After overpaying for Fast Company, becoming embroiled in Rosie O'Donnell's freaked out life and getting caught inflation its circulation figured for Rosie and YM, G + J has thrown in the towel and is selling itself to Meredith Corporation. Meredith, who will become the country's second largest publisher behind Time Inc. after the acquisition, will get G + J's Parents, Child, Fitness and Family Circle. G + J will try to sell Fast Company and and Inc. on its own before June 30, the date the Meredith/G + J deal finalizes.
Orchestrating the deal was G + J's Russell Denson who is said to be the master of prepping publishing companies for sale.
Working with Crispin Porter + Bogusky on its Mantropy Control Center project for Maxim Magazine, J.J. Sedelmaier, co-creator of The Ambiguously Gay Duo with Robert Smigel for Saturday Night Live, has developed three cartoons for Mantropy which feature the Maxim Ranger and aim to help men protect their masculinity.
Riffing on the Metrosexual thing, the three cartoons, "Nowhere Fast," "Threatened Hairitage" and "Walk Like a Man," hope to protect men from partaking in activities thought to maintain one's youth but, in reality, just make a man look stupid.
Here's an interesting ad from the old school days. Back when smoking was cool, Winston had the headline, "Winston takes good like a cigarette should," which according to grammar Nazis was incorrect leading to tremendous levels of free publicity when the utterance of that headline would often come with the reply, "Winston Tastes good as a cigarette should." As is often the case, the grammatically incorrect version sounded far more natural than the correct version.
The ad belittles that whole debate, as flickr user ChicagoEye points out, and gets to the real heart of the ad's visual: the hook up. The third thought bubble, spoken by the woman, says "What do you want good grammar or good taste?" to which the man replies, "I want your phone number." Assuming this was a real ad, it's a terrifically insiderish approach to the whole grammar debate. Much like the debate we have here on Adrants. To wit, "Do you want good grammar or good advertising news?"
While you have no doubt already read about this 3,000 times over at Gawker, we thought we cover it here for completeness. So, here goes. Radar, the Mahr Roshan's snarkomag, which failed after two issues a year ago, has relaunched. Yes, it's back. That's it. End of story. Oh, if you really must have details, Gawker breaks the first issue down here.
Giving itself a nip and tuck, Penthouse, with its July issue, has decided to eliminate the cheesy, back of the book sex ads. Explaining the move, Penthouse Media Group CEO Marc Bell told the New York Post, "Traditional advertisers just didn't want to advertise with that in the back of the book. " Yes, Marc. Good call. It is a bit difficult to concentrate on, oh, say, a car ad when distracted by all those hot dial-a-slut ads. Editorially, the magazine is going all laddie book, adding sports, music and gadget columnists. Oh, for those pre-landing strip, saline-free, mag between the mattress and the box spring days of old.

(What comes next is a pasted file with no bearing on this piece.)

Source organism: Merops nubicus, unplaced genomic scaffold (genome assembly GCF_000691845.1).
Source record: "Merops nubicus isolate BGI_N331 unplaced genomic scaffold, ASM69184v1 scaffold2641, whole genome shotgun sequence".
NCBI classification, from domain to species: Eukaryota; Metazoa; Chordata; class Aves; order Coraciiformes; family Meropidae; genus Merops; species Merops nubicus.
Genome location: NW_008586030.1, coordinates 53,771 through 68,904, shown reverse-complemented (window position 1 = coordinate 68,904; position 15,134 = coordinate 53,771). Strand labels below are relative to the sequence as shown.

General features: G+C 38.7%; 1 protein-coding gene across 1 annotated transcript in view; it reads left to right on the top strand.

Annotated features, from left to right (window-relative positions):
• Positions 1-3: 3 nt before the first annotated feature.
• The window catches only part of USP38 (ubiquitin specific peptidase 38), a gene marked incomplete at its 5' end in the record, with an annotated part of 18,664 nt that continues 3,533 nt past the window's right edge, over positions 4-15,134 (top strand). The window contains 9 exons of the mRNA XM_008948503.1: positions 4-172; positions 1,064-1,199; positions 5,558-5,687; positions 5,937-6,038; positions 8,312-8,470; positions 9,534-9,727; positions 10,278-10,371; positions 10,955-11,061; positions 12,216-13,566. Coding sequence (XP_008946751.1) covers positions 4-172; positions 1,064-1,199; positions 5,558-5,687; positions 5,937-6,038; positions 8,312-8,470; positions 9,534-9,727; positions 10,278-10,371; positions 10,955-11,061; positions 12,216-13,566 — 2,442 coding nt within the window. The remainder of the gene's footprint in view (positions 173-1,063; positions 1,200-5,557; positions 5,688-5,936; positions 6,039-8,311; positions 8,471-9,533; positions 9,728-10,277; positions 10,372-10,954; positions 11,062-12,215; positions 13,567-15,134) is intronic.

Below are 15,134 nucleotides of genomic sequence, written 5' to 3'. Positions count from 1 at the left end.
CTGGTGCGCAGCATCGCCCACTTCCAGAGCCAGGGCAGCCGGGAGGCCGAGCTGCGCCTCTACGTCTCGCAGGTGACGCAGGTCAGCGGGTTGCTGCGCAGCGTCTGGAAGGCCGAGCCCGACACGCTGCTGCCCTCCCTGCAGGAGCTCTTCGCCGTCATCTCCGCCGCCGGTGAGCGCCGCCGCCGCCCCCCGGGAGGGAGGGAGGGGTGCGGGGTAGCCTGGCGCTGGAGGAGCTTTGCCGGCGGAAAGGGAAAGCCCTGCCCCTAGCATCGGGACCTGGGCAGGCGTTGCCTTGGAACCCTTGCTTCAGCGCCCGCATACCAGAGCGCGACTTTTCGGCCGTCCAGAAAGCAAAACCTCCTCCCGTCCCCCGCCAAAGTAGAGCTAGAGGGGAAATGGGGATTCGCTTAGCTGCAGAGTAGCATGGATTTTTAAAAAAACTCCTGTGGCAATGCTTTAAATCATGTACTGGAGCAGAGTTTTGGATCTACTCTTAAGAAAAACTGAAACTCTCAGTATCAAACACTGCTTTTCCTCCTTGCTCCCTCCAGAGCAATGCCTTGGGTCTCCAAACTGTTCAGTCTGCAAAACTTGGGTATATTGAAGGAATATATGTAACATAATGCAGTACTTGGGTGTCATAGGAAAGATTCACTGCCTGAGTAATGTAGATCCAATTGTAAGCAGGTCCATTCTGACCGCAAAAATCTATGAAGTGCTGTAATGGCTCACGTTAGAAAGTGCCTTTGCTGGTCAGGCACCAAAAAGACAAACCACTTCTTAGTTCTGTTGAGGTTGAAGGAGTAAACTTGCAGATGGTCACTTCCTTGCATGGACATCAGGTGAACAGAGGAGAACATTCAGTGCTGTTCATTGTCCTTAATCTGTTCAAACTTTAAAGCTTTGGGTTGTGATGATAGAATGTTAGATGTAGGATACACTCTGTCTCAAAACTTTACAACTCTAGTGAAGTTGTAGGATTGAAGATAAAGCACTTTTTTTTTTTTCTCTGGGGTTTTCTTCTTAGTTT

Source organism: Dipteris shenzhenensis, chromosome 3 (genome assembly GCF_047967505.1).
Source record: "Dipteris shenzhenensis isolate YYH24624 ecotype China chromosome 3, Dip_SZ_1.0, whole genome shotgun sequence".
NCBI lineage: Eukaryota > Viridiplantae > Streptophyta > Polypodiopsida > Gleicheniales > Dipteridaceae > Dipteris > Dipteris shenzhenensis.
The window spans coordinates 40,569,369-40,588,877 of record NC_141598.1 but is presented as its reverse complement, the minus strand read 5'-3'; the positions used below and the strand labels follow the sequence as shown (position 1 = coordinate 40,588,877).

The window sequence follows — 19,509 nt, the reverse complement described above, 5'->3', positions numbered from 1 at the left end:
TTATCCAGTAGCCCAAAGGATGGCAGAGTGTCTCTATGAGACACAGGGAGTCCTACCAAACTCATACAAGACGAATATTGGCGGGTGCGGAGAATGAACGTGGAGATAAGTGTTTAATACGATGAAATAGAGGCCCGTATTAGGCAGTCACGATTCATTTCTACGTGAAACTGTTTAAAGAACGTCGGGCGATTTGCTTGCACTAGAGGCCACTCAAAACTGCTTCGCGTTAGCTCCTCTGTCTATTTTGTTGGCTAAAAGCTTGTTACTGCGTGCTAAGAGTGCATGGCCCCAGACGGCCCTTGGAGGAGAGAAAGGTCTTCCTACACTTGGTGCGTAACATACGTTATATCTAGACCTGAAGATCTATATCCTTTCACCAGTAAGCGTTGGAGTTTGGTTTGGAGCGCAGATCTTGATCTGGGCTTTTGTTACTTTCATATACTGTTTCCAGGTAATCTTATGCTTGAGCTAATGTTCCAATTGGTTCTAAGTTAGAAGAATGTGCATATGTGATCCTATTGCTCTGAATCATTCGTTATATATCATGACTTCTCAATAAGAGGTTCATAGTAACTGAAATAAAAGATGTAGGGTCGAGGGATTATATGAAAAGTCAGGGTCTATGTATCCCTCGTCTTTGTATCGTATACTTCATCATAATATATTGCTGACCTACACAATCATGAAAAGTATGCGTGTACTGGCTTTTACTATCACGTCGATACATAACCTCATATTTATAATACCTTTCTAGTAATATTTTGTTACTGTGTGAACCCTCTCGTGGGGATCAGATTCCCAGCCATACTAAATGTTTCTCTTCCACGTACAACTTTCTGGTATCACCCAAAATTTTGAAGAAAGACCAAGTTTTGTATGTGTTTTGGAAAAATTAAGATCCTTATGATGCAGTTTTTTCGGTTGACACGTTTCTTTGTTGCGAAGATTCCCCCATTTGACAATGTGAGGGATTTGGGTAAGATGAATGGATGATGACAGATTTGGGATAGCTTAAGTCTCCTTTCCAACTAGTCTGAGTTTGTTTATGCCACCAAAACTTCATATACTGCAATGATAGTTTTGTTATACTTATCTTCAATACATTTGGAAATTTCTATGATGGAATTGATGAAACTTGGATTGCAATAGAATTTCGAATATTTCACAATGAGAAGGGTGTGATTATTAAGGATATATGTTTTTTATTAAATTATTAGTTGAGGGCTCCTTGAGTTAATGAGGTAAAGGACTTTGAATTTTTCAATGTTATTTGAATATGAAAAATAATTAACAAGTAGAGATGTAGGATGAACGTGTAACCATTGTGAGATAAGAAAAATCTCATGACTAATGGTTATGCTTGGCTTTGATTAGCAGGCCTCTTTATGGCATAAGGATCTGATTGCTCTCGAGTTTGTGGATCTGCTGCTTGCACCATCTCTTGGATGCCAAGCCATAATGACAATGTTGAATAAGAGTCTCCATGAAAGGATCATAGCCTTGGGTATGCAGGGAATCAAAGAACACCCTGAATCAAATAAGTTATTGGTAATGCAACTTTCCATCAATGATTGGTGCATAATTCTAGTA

There's always that debate that goes on in a guy's mind when it comes to the type of woman best suited to offering a good time or, long term, providing a nice life. Nintendo has put that debate to rest - at least for a few minutes - by giving guys both in the form of good girl, bad girl NintendoDS ads in Stuff Magazine. The good girl promises to be in control whether on top or or on bottom. The bad girl "likes to touch as hard or as fast as she wants." Take your pick, guys.
Bostonist points out the May issue of Boston Magazine looks strikingly similar to the cover of the February issue of Texas Monthly. Both covers contain the word, "Power, in green, emblazoned across black and white photos. Both issues are "power" issues which feature each regions most influential people. Explaining the situation in an oddly circular manner, Boston Magazine Editor Jon Marcus said, "It's done and it's been done to us a lot. We, as a matter of principle, haven't done it and don't do it." OK, then.
In the face of all those high profile, overpriced, try oh-so-hard to be oh-so-cool consumer television campaigns, business to business print campaigns usually get about as much attention as an agency traffic manager. We're doing our part to change that by highlighting a recent print campaign for Tekelec, a telecommunications solutions, network performance management technology and value-added applications company. Oh yes, there's only a few in the world who even know or care what that means but without this type of company, there'd be no functioning networks over which to have that elicit online affair or, on a more more utilitarian note, check email.
With the tagline, "Tools For What's Next," the Tekelec print ads speak to the fast changing world of networking and the company's nimble approach to helping companies react to and plan for fast approaching technologies such as GPRS, 3G, VoIP, IPTV, SIP, LNP, CALEA and IMS. Don't stretch your brain muscle too much, we worked in tech advertising a long time and we still don't know what some of those terms mean. The point of the campaign is that Tekelec does and they're riding the technology wave right along with you. Work was done by Hanft Raboy & Partners. You can see the full sized ads here, here and here. (They're PDF's)
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